By Naftali Silberberg, chabad.org
Ready for a quiz? I selected a few quotes from recent campaign speeches by the two presidential candidates. Can you guess who said what?
1. “We can’t afford to slow down, sit back, or let up for one day, one minute, or one second in this last week.”
2. “We will win Florida, and we will win this race tomorrow. There’s one day left until we take America in a new direction…”
3. “With this kind of enthusiasm, this kind of intensity, we will win Florida and we will win the election!”
4. “Don’t believe for a second this election is over… We have to work like our future depends on it in these last two days…”
Even if you are following the campaign from the periphery you should be able to correctly identify which candidate said what. Senator McCain (quotes 2 and 3) is trying to exude confidence and sound upbeat. Senator Obama (quotes 1 and 4) is trying to get across the message that the election is still very much up for grabs, and that each vote counts.
Kind of ironic considering that all the polls suggest that Obama has much more reason to be confident about securing a resounding victory, while McCain should seemingly be emphasizing that it isn’t over until the last vote is counted…
No matter who wins this election, I think we can take an important message from this in waging our personal campaigns and struggles—our often difficult endeavor to become better, more spiritual and refined individuals, as well as our struggle to have a positive effect on our families, acquaintances and environment.
Never Be Overconfident…
“Do not believe in yourself until the day you die”—Ethics 4:2.
Everything is going swimmingly well. Everything is going your way. The pieces are all falling in place. Your spiritual progress is coming along nicely, at exactly the pace you envisioned, and you are serving as a great role model for others.
Don’t let it get to your head.
During the Second Temple Era there was a High Priest, his name was Yochanan, who dutifully served in his exalted position for eighty years. For eighty years he entered the Holy of Holies every Yom Kippur—and anyone who was not perfectly righteous would immediately perish upon entering this holiest of chambers. After eighty years he decided to reject the oral tradition and he became a Sadducee.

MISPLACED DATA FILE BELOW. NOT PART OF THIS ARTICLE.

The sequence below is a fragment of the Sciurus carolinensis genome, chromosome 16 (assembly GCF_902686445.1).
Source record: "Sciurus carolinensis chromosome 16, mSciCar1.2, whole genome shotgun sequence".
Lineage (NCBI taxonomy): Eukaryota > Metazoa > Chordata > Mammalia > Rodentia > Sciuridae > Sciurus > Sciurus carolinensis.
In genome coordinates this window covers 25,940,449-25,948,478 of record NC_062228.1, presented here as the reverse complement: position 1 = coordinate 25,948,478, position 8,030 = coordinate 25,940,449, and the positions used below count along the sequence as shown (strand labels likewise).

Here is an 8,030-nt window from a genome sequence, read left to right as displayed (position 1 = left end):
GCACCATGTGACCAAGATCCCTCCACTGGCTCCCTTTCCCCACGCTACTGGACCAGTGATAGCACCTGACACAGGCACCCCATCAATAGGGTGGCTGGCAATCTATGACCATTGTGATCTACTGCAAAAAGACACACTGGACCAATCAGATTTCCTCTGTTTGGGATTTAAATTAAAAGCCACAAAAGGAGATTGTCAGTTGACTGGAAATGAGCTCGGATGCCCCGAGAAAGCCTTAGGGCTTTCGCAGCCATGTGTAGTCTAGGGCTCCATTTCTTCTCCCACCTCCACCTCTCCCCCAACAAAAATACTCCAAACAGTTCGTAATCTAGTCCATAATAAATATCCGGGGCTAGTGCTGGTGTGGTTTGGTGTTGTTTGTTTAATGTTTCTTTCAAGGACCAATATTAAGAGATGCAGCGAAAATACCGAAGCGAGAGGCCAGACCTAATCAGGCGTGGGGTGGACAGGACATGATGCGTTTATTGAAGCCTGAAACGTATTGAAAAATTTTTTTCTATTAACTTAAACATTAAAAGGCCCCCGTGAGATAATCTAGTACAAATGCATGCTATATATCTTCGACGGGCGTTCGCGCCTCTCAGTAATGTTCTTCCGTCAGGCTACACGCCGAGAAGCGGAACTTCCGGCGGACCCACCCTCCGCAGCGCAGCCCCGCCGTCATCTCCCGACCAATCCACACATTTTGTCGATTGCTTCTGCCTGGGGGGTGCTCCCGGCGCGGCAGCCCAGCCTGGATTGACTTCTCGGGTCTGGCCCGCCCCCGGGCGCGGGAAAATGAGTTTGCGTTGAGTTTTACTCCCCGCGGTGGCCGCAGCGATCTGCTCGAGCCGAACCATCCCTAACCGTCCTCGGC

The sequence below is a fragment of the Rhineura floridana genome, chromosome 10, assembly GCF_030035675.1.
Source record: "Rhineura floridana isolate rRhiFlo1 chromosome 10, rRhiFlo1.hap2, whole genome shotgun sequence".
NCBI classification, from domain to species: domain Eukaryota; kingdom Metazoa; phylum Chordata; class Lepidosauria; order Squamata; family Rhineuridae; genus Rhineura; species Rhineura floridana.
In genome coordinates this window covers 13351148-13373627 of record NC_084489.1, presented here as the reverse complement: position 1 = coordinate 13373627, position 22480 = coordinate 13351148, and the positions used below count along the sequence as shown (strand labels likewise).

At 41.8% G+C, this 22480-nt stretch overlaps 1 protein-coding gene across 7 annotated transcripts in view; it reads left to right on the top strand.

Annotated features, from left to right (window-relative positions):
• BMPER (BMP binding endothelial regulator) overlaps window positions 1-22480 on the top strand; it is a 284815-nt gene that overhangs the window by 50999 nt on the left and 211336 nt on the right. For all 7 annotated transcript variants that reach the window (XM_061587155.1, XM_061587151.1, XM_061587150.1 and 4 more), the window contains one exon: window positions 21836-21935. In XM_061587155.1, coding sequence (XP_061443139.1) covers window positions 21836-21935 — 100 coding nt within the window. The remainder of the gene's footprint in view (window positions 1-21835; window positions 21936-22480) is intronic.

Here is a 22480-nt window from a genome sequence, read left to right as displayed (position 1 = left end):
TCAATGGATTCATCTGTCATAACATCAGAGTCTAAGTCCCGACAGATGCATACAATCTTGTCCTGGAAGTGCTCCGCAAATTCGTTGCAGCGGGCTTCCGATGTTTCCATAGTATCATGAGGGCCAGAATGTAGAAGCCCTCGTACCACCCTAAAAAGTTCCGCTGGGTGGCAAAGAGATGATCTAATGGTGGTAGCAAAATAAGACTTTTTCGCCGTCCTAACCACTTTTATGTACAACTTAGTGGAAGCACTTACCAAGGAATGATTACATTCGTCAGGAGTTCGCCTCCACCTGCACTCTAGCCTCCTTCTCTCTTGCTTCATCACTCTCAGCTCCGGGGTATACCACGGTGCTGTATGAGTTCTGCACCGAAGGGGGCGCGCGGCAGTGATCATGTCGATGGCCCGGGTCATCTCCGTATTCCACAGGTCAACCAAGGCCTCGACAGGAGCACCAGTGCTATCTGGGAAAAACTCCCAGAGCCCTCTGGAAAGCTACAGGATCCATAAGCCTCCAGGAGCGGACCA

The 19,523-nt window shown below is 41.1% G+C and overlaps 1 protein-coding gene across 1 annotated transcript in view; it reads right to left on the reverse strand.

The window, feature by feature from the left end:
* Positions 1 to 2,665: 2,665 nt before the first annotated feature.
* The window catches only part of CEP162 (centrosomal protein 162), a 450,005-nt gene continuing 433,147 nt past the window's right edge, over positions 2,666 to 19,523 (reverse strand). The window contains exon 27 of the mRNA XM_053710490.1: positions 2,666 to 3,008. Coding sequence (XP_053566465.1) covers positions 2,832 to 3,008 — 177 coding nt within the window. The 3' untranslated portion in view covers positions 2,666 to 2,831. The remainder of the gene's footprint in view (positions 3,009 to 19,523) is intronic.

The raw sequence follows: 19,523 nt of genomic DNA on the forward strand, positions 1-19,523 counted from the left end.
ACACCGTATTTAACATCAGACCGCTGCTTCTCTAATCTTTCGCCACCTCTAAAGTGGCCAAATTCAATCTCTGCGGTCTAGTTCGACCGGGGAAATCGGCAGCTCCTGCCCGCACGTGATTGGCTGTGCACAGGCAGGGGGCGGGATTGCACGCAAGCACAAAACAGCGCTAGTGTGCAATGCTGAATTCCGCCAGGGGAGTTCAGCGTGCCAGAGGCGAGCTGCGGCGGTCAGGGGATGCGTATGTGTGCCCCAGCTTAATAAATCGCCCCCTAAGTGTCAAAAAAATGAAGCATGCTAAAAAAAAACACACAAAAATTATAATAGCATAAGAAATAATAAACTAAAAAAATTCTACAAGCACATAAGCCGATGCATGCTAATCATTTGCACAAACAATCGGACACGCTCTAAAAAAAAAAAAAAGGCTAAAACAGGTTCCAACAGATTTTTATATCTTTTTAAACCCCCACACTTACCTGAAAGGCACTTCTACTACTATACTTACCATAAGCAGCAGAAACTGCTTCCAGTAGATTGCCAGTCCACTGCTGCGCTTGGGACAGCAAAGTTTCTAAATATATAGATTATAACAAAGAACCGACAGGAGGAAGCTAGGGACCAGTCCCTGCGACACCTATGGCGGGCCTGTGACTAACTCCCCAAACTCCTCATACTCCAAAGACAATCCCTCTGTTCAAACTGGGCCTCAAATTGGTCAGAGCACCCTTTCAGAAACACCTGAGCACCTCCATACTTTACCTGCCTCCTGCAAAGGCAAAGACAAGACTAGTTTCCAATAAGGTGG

No one is ever too righteous or holy to stumble. One must be ever-vigilant. As Obama rightfully says, we can never “afford to slow down, sit back, or let up for one day, one minute, or one second.”
Life is a slippery mountain. You are either exerting yourself and climbing upwards, or you are, G‑d forbid, slipping down.
…But Never Lose Confidence Either
The prognosis is grim indeed; the obstacles seem insurmountable. All the experts agree that your chances of victory are slim to none. You’re locked in a constant battle against your whims and capricious tendencies. You have not made even a dent in the spiritual listlessness that surrounds you. You feel like you’re getting nowhere. Is there a reason to continue campaigning? Maybe you should just have your name removed from the ballot…
Never give up!
In His attempt to establish human Free Choice, G‑d doesn’t give goodness and holiness free reign. He creates obstacles and challenges, and deliberately sets them in our path.
But He didn’t create an entirely even playing field. He gave an unfair edge to the path of holiness: when actively pitted against each other, obstacles will always melt away. (The problem is that often we submit to temptation without even entering the battlefield…)
There’s one caveat, however: A stronger combatant will be defeated by a weaker foe if the weaker one is excited and confident, while the stronger one is lethargic and depressed.
Rabbi Schneur Zalman of Liadi explains (Tanya ch. 26) that the same holds true in our personal struggles. We may be stronger, we may hold the edge, but if we are not happy, excited and assured, we can very easily fall victim to our weaknesses.
So, no matter how bleak the future seems, always remember that you do have the ability to be victorious. All that’s needed is an upbeat and positive attitude.
And when all else fails, you can always plead your case before G‑d. As this following fascinating story recounted in the Talmud (Berachot 10a) demonstrates:
Hezekiah, righteous king of Judah, fell ill. He was visited by the prophet Isaiah the son of Amotz, who informed him that all efforts to cure him – including spiritual intervention – would be fruitless. “It had been decreed in heaven,” Isaiah foretold, “that you will soon die.”
“Son of Amotz,” Hezekiah thundered, “cease your prophesying and leave! I have a family tradition, handed down from my grandfather David, that even if a sharp sword is drawn across one’s throat, he should not stop praying for mercy!”
The king got out of bed and prayed. His prayer was heard by G‑d, and he lived for another twenty-two years!